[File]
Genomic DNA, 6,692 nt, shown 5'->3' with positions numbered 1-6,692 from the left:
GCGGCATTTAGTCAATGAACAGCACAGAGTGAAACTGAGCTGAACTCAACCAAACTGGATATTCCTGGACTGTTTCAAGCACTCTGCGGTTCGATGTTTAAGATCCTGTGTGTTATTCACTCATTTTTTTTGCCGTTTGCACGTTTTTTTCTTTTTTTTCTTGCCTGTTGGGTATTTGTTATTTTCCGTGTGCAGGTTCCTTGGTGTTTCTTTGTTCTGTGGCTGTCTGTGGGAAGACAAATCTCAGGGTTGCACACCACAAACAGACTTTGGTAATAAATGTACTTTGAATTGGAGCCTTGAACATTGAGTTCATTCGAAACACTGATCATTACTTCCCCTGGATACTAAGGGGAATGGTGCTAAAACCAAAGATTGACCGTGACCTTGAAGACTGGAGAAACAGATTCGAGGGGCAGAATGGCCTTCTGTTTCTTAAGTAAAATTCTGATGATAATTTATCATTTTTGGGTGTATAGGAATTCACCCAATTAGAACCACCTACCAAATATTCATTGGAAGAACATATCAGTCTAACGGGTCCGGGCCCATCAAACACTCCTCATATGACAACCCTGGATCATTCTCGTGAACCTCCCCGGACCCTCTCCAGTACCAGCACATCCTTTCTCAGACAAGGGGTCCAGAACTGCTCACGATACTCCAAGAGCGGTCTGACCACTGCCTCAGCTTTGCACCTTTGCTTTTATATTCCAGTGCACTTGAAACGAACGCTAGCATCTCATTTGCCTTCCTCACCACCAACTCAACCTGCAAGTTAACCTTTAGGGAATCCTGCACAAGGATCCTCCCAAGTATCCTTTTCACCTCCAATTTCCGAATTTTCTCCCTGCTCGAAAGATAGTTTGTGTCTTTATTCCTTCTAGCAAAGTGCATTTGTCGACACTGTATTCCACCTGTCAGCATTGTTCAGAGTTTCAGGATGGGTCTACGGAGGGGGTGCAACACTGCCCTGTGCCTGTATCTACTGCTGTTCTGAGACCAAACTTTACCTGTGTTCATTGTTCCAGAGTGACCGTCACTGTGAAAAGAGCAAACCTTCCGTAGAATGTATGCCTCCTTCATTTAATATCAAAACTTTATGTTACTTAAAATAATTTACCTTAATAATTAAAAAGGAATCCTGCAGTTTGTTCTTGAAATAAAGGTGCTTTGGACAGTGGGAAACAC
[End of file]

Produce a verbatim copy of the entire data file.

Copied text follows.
Genomic DNA, 6,692 nt, shown 5'->3' with positions numbered 1-6,692 from the left:
GCGGCATTTAGTCAATGAACAGCACAGAGTGAAACTGAGCTGAACTCAACCAAACTGGATATTCCTGGACTGTTTCAAGCACTCTGCGGTTCGATGTTTAAGATCCTGTGTGTTATTCACTCATTTTTTTTGCCGTTTGCACGTTTTTTTCTTTTTTTTCTTGCCTGTTGGGTATTTGTTATTTTCCGTGTGCAGGTTCCTTGGTGTTTCTTTGTTCTGTGGCTGTCTGTGGGAAGACAAATCTCAGGGTTGCACACCACAAACAGACTTTGGTAATAAATGTACTTTGAATTGGAGCCTTGAACATTGAGTTCATTCGAAACACTGATCATTACTTCCCCTGGATACTAAGGGGAATGGTGCTAAAACCAAAGATTGACCGTGACCTTGAAGACTGGAGAAACAGATTCGAGGGGCAGAATGGCCTTCTGTTTCTTAAGTAAAATTCTGATGATAATTTATCATTTTTGGGTGTATAGGAATTCACCCAATTAGAACCACCTACCAAATATTCATTGGAAGAACATATCAGTCTAACGGGTCCGGGCCCATCAAACACTCCTCATATGACAACCCTGGATCATTCTCGTGAACCTCCCCGGACCCTCTCCAGTACCAGCACATCCTTTCTCAGACAAGGGGTCCAGAACTGCTCACGATACTCCAAGAGCGGTCTGACCACTGCCTCAGCTTTGCACCTTTGCTTTTATATTCCAGTGCACTTGAAACGAACGCTAGCATCTCATTTGCCTTCCTCACCACCAACTCAACCTGCAAGTTAACCTTTAGGGAATCCTGCACAAGGATCCTCCCAAGTATCCTTTTCACCTCCAATTTCCGAATTTTCTCCCTGCTCGAAAGATAGTTTGTGTCTTTATTCCTTCTAGCAAAGTGCATTTGTCGACACTGTATTCCACCTGTCAGCATTGTTCAGAGTTTCAGGATGGGTCTACGGAGGGGGTGCAACACTGCCCTGTGCCTGTATCTACTGCTGTTCTGAGACCAAACTTTACCTGTGTTCATTGTTCCAGAGTGACCGTCACTGTGAAAAGAGCAAACCTTCCGTAGAATGTATGCCTCCTTCATTTAATATCAAAACTTTATGTTACTTAAAATAATTTACCTTAATAATTAAAAAGGAATCCTGCAGTTTGTTCTTGAAATAAAGGTGCTTTGGACAGTGGGAAACAC